A prisoner serving an 18-year sentence for stabbing a motorist in the chest in a 2005 road rage incident has been awarded €3,000 in damages for a breach of his rights, three years after filing constitutional proceedings.
Stephen Pirotta, 48, from Luqa, has been in jail since 2010 when he was convicted by a jury of the attempted murder of David Azzopardi in Qormi.
Azzopardi had been stabbed as he sat in his car, during an argument which had broken out between the two motorists after Pirotta had allegedly clipped Azzopardi’s side mirror while overtaking.
Two hours after the incident, the suspected aggressor had been arrested and had later released a statement to the police without having consulted a lawyer.
He was charged with attempted murder within 36 hours of his arrest.
The man was eventually tried, the jury returning a guilty verdict of 7-2, and was jailed for 18 years. The punishment was confirmed on appeal.
In February 2016, the man had filed a constitutional application claiming that his right to a fair hearing had been breached by the fact that he had released his statement to the police without being assisted by a lawyer.
In its judgment on the case, the First Hall of the Civil Court, in its constitutional jurisdiction, observed that Pirotta had not been linked to the crime solely on the strength of his statement to the police, but had been identified as the suspect through other circumstantial evidence which led to his arrest.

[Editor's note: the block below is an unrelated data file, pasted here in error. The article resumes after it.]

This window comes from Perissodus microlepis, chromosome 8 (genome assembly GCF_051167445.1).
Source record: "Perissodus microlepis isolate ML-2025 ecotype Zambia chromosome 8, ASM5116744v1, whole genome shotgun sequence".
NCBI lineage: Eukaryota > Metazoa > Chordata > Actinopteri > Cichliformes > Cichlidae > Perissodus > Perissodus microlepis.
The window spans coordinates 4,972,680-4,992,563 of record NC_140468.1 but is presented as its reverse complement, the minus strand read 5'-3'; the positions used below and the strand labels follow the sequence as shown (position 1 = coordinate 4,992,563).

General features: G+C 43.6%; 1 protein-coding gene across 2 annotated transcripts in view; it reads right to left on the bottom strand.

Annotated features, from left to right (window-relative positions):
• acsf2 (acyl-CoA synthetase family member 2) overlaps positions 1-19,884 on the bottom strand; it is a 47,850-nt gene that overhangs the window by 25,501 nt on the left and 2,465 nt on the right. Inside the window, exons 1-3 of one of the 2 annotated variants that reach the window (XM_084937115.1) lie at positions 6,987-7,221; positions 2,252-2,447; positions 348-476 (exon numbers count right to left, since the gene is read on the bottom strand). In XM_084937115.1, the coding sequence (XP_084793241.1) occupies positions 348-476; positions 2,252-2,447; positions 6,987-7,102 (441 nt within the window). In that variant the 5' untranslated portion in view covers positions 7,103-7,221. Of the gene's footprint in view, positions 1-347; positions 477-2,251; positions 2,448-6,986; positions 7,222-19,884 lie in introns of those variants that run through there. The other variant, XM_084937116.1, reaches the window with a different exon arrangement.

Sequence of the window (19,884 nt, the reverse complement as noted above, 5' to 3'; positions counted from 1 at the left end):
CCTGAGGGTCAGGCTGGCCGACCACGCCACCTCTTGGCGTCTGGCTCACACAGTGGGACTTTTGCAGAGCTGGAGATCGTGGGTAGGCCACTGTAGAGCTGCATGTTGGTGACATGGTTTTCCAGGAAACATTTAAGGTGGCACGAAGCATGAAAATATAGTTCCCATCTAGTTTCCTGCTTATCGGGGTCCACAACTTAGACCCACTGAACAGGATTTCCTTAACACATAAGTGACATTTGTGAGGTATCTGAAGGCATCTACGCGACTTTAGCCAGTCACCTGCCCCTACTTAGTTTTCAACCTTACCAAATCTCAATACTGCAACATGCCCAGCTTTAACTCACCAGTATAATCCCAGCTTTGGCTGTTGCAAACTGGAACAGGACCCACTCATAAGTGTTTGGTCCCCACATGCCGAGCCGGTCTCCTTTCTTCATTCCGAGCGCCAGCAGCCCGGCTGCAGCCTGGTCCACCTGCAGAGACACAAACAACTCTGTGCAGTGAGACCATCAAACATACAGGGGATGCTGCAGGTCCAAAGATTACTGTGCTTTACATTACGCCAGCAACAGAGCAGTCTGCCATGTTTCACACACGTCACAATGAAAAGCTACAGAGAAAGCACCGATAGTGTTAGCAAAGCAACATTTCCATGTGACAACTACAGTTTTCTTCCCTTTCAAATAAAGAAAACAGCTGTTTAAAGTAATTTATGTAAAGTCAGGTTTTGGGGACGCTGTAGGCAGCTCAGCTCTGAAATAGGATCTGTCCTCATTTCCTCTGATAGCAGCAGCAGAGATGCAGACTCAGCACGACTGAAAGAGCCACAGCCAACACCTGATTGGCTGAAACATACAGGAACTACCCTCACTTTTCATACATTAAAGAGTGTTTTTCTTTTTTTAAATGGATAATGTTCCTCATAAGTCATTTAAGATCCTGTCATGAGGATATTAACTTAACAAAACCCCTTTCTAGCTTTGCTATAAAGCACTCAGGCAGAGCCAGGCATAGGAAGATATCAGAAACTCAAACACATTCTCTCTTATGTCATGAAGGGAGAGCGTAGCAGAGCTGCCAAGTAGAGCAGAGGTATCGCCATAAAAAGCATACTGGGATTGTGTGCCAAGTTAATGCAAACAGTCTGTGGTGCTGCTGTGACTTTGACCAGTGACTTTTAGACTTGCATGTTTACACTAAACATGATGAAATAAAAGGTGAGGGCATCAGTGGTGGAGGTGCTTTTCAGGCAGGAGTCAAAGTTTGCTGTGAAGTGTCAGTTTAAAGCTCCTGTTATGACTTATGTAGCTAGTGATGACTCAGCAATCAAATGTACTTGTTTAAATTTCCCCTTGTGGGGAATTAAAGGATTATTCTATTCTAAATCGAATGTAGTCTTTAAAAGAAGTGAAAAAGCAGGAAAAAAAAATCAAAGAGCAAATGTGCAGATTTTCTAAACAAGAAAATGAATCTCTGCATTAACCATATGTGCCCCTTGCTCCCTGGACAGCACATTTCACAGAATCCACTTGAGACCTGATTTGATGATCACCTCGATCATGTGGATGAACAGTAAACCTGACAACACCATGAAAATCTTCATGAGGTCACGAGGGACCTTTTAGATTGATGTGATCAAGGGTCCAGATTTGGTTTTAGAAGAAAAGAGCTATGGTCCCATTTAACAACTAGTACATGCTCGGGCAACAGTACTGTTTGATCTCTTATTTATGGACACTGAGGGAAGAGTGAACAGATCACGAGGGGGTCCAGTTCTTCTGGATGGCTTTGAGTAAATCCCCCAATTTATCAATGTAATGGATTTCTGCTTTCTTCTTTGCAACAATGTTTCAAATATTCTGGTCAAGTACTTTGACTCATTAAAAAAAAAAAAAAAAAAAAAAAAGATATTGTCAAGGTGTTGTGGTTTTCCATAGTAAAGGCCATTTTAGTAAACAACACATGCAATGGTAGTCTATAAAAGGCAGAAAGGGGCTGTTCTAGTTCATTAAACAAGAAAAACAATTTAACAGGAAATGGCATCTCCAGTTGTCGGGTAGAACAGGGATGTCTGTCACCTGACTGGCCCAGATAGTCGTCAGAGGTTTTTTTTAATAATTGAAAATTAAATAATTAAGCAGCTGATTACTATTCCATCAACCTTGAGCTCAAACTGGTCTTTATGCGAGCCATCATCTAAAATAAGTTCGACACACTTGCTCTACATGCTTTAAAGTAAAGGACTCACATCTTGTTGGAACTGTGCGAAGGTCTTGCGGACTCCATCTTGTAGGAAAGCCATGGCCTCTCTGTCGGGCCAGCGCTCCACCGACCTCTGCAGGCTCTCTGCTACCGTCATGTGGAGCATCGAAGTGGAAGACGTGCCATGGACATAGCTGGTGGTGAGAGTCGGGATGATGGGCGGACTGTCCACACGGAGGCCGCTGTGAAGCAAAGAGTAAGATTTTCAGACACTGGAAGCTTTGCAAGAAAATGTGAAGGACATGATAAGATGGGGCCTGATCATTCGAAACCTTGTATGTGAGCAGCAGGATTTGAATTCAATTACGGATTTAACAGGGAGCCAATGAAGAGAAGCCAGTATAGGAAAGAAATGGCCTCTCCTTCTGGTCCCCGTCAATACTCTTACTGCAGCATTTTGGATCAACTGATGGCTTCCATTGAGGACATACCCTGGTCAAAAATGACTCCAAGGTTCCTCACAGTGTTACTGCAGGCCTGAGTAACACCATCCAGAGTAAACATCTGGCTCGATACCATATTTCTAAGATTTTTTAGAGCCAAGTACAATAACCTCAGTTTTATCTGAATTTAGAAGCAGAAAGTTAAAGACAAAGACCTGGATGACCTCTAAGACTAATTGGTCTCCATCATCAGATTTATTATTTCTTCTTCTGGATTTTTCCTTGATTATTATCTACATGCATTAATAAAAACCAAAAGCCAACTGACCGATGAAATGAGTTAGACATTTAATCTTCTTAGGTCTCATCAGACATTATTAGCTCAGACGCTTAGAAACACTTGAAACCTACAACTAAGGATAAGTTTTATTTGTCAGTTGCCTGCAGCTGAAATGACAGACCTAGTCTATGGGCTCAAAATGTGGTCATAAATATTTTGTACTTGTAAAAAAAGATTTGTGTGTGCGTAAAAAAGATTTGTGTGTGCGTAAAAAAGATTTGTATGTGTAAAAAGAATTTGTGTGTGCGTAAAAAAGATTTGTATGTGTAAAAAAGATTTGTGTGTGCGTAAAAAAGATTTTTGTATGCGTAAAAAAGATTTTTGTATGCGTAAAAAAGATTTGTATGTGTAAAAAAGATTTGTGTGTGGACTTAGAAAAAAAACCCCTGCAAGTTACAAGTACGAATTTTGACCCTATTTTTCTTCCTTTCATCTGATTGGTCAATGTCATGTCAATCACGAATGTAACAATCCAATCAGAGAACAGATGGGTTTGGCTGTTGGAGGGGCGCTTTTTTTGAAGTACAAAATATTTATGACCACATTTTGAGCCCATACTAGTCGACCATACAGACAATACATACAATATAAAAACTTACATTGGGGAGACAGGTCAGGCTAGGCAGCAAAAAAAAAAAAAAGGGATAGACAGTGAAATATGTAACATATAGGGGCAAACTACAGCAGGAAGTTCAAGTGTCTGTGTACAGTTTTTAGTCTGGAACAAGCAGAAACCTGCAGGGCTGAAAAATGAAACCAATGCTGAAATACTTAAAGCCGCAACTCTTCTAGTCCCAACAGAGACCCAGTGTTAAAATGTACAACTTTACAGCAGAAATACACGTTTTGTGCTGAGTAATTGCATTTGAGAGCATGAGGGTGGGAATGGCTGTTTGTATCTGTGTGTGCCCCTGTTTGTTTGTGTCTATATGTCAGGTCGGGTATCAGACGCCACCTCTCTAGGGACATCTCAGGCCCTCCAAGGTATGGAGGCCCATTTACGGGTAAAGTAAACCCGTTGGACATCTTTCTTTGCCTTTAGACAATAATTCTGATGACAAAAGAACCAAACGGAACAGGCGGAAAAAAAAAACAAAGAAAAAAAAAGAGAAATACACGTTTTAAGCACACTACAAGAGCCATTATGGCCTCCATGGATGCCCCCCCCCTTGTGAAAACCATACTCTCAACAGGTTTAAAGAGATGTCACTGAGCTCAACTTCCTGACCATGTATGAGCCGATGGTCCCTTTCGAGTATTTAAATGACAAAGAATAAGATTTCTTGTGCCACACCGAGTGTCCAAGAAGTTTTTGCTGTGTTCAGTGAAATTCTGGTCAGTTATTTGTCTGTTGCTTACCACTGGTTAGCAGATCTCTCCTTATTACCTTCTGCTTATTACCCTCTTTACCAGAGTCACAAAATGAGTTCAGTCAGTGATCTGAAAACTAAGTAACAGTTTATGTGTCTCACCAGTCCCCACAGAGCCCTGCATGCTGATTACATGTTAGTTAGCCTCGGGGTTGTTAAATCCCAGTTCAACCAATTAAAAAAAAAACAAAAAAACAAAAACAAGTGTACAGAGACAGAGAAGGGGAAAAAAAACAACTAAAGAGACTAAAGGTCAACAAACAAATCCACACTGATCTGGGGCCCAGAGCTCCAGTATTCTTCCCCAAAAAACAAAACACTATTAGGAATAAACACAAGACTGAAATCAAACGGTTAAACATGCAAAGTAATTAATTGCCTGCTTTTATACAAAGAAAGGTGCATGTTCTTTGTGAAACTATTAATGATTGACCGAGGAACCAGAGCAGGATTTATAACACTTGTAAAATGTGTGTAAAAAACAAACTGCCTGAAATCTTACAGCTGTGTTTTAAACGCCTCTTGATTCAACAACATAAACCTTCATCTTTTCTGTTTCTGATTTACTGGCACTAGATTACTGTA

The removal of the man’s statement “would have made the prosecution’s case more difficult to prove, but that did not mean that the police did not have other valid evidence to support its allegations against the accused,” observed Mr. Justice Joseph R. Micallef.
The judge also observed that the accused’s lawyer at the time had raised no objection about this, while criminal proceedings were still ongoing.
The court ruled that if a party failed to claim a breach of his right to a fair hearing once proceedings were ongoing, “it would not be just for that party to resort to the ‘constitutional’ remedy so as to attempt to cancel the effects of those proceedings.”
Pirotta had also claimed that he had been denied access to his police file, but the Court observed that it had not been proved how this could have breached his right to a fair hearing.
The man had been arraigned 36 hours after his arrest and from then on, all evidence in the police file had been “at the complete disposition of the accused and his lawyers,” the Court observed.
Having taken all this into account, the Court upheld the applicant’s breach of rights claim but with regards to the statement which had been released without the assistance or presence of his lawyer and which had been exhibited as evidence throughout the criminal proceedings against him.
The Court awarded the applicant €3,000 in non-pecuniary damages which were to be borne jointly by the Attorney General and the Commissioner of Police.
Lawyers Franco Debono, Marion Camilleri and Amadeus Cachia were Pirotta’s counsel in the constitutional proceedings.
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